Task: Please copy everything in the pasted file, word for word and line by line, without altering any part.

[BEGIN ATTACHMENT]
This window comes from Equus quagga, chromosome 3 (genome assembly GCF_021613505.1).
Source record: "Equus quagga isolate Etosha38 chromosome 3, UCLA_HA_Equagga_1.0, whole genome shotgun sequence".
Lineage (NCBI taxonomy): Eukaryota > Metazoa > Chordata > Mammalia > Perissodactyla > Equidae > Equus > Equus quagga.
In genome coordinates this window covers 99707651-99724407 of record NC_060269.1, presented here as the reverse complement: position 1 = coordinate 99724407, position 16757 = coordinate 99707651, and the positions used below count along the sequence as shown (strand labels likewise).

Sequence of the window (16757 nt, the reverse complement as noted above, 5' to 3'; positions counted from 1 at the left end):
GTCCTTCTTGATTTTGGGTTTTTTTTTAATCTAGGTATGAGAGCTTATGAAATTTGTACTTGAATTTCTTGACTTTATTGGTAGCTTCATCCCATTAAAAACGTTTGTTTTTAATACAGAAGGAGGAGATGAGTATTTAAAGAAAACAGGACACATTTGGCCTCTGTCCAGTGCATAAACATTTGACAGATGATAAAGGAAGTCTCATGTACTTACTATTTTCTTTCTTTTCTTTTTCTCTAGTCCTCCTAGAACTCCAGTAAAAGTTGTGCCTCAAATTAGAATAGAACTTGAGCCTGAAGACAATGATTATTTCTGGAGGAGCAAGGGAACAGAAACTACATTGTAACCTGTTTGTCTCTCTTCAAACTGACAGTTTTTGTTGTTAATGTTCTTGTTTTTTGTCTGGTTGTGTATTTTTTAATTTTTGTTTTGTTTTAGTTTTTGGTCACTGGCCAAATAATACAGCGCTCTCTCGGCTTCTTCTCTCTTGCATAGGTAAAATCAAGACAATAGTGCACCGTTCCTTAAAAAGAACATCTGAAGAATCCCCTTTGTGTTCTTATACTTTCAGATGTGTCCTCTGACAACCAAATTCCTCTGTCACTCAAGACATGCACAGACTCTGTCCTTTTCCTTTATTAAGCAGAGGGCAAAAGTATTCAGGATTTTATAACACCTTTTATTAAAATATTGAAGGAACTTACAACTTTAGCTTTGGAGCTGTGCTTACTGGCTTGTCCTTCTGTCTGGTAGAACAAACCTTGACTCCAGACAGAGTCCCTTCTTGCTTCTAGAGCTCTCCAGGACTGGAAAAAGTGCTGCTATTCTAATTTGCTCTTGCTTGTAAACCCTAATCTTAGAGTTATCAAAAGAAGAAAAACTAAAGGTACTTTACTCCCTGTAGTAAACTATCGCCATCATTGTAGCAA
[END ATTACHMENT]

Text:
This window comes from Equus quagga, chromosome 3 (genome assembly GCF_021613505.1).
Source record: "Equus quagga isolate Etosha38 chromosome 3, UCLA_HA_Equagga_1.0, whole genome shotgun sequence".
Lineage (NCBI taxonomy): Eukaryota > Metazoa > Chordata > Mammalia > Perissodactyla > Equidae > Equus > Equus quagga.
In genome coordinates this window covers 99707651-99724407 of record NC_060269.1, presented here as the reverse complement: position 1 = coordinate 99724407, position 16757 = coordinate 99707651, and the positions used below count along the sequence as shown (strand labels likewise).

Sequence of the window (16757 nt, the reverse complement as noted above, 5' to 3'; positions counted from 1 at the left end):
GTCCTTCTTGATTTTGGGTTTTTTTTTAATCTAGGTATGAGAGCTTATGAAATTTGTACTTGAATTTCTTGACTTTATTGGTAGCTTCATCCCATTAAAAACGTTTGTTTTTAATACAGAAGGAGGAGATGAGTATTTAAAGAAAACAGGACACATTTGGCCTCTGTCCAGTGCATAAACATTTGACAGATGATAAAGGAAGTCTCATGTACTTACTATTTTCTTTCTTTTCTTTTTCTCTAGTCCTCCTAGAACTCCAGTAAAAGTTGTGCCTCAAATTAGAATAGAACTTGAGCCTGAAGACAATGATTATTTCTGGAGGAGCAAGGGAACAGAAACTACATTGTAACCTGTTTGTCTCTCTTCAAACTGACAGTTTTTGTTGTTAATGTTCTTGTTTTTTGTCTGGTTGTGTATTTTTTAATTTTTGTTTTGTTTTAGTTTTTGGTCACTGGCCAAATAATACAGCGCTCTCTCGGCTTCTTCTCTCTTGCATAGGTAAAATCAAGACAATAGTGCACCGTTCCTTAAAAAGAACATCTGAAGAATCCCCTTTGTGTTCTTATACTTTCAGATGTGTCCTCTGACAACCAAATTCCTCTGTCACTCAAGACATGCACAGACTCTGTCCTTTTCCTTTATTAAGCAGAGGGCAAAAGTATTCAGGATTTTATAACACCTTTTATTAAAATATTGAAGGAACTTACAACTTTAGCTTTGGAGCTGTGCTTACTGGCTTGTCCTTCTGTCTGGTAGAACAAACCTTGACTCCAGACAGAGTCCCTTCTTGCTTCTAGAGCTCTCCAGGACTGGAAAAAGTGCTGCTATTCTAATTTGCTCTTGCTTGTAAACCCTAATCTTAGAGTTATCAAAAGAAGAAAAACTAAAGGTACTTTACTCCCTGTAGTAAACTATCGCCATCATTGTAGCAA